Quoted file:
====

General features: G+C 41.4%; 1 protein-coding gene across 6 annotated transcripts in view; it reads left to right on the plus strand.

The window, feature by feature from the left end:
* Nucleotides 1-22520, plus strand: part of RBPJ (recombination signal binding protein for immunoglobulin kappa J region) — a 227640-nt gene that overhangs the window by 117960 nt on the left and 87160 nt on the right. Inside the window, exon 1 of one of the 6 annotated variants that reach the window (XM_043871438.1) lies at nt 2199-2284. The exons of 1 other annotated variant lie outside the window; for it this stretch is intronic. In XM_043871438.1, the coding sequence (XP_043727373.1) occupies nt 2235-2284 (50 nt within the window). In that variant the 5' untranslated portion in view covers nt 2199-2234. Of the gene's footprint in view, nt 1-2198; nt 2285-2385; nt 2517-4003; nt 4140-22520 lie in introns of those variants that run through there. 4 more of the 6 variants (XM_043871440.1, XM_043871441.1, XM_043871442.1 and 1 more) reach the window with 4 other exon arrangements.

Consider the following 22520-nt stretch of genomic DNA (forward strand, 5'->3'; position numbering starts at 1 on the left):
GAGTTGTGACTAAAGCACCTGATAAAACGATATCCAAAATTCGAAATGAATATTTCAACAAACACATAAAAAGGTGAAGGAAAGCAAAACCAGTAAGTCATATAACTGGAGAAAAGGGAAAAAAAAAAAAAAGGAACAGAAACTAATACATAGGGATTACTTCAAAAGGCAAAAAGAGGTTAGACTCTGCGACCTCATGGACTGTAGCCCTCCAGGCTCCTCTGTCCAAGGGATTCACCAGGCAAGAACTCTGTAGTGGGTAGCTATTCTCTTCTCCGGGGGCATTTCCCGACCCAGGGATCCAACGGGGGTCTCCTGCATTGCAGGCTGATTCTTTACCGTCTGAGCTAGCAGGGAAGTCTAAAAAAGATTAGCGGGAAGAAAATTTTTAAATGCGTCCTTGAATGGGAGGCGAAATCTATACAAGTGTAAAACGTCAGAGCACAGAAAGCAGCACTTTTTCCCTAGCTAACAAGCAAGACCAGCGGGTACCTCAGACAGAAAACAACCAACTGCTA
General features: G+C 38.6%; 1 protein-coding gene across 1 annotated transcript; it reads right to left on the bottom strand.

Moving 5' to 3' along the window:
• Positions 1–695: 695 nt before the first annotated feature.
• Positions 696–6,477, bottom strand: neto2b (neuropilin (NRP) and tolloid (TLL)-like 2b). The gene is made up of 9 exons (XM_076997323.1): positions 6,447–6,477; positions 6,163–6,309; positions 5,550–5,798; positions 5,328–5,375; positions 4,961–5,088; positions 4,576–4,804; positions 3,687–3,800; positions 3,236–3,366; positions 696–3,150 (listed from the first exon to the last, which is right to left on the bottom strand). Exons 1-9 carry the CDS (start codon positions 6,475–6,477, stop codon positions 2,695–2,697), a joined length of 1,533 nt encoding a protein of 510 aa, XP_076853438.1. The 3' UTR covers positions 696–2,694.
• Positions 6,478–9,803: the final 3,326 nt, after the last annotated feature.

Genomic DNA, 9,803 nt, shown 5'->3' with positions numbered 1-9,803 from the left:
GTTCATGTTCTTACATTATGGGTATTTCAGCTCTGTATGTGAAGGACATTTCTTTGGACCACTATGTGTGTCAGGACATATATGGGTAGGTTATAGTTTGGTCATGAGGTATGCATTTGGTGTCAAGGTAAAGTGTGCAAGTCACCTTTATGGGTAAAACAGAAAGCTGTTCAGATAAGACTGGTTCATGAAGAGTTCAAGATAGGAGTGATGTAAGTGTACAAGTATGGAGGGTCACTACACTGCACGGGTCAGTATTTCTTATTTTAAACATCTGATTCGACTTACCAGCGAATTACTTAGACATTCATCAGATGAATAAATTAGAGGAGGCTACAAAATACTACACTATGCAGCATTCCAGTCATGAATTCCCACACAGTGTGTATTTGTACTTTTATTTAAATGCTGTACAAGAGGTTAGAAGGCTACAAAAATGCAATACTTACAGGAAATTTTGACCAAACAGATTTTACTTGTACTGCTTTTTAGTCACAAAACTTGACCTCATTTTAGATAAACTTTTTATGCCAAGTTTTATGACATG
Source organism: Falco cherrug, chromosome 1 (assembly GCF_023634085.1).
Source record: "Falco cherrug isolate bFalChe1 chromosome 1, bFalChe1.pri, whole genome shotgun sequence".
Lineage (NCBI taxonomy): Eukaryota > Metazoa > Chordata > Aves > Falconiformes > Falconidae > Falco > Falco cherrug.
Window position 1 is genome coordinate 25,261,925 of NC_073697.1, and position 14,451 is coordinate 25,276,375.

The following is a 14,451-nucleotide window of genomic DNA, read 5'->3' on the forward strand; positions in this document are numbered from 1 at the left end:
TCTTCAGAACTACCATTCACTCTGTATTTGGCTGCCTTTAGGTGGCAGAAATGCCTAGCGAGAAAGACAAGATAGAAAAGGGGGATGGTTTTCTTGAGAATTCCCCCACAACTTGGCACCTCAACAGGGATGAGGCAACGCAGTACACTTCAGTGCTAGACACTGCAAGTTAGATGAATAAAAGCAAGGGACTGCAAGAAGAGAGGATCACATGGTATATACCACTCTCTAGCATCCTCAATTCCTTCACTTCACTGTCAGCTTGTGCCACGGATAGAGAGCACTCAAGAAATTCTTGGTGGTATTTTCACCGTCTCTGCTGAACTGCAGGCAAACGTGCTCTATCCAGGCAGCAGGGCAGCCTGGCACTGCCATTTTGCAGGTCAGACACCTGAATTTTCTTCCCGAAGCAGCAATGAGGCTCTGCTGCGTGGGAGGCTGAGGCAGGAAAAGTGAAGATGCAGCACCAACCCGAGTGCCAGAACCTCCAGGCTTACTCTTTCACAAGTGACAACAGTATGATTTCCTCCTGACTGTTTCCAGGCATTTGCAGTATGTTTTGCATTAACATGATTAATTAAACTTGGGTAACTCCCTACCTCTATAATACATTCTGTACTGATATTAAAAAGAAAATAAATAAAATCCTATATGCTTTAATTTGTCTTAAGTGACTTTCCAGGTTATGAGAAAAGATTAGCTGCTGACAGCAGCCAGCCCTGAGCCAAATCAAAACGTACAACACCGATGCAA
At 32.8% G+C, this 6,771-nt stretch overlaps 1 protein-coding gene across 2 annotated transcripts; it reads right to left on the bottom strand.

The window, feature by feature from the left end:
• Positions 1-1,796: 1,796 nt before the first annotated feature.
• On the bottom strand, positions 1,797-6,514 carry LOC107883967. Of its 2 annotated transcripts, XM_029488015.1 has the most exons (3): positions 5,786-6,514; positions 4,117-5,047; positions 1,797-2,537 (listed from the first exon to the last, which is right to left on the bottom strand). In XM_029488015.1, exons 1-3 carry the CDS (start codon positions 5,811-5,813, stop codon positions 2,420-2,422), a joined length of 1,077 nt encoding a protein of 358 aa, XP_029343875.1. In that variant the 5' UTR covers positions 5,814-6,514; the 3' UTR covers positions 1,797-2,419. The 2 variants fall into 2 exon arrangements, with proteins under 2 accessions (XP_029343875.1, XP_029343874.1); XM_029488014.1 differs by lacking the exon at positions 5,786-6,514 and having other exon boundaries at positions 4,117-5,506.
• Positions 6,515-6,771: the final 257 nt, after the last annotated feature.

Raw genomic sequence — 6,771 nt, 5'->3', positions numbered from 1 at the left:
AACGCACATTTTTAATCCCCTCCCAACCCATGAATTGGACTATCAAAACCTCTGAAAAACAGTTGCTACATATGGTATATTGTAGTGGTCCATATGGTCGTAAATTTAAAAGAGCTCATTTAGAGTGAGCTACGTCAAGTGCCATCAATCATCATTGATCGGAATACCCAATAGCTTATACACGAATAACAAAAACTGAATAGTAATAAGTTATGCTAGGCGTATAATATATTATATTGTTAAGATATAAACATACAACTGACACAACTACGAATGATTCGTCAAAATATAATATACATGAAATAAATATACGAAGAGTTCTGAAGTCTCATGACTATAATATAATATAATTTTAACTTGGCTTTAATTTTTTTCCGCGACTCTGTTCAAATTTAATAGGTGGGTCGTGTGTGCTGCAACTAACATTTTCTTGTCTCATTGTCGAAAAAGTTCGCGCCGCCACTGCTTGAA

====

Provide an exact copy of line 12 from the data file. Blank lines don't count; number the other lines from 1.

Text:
GTTCATGTTCTTACATTATGGGTATTTCAGCTCTGTATGTGAAGGACATTTCTTTGGACCACTATGTGTGTCAGGACATATATGGGTAGGTTATAGTTTGGTCATGAGGTATGCATTTGGTGTCAAGGTAAAGTGTGCAAGTCACCTTTATGGGTAAAACAGAAAGCTGTTCAGATAAGACTGGTTCATGAAGAGTTCAAGATAGGAGTGATGTAAGTGTACAAGTATGGAGGGTCACTACACTGCACGGGTCAGTATTTCTTATTTTAAACATCTGATTCGACTTACCAGCGAATTACTTAGACATTCATCAGATGAATAAATTAGAGGAGGCTACAAAATACTACACTATGCAGCATTCCAGTCATGAATTCCCACACAGTGTGTATTTGTACTTTTATTTAAATGCTGTACAAGAGGTTAGAAGGCTACAAAAATGCAATACTTACAGGAAATTTTGACCAAACAGATTTTACTTGTACTGCTTTTTAGTCACAAAACTTGACCTCATTTTAGATAAACTTTTTATGCCAAGTTTTATGACATG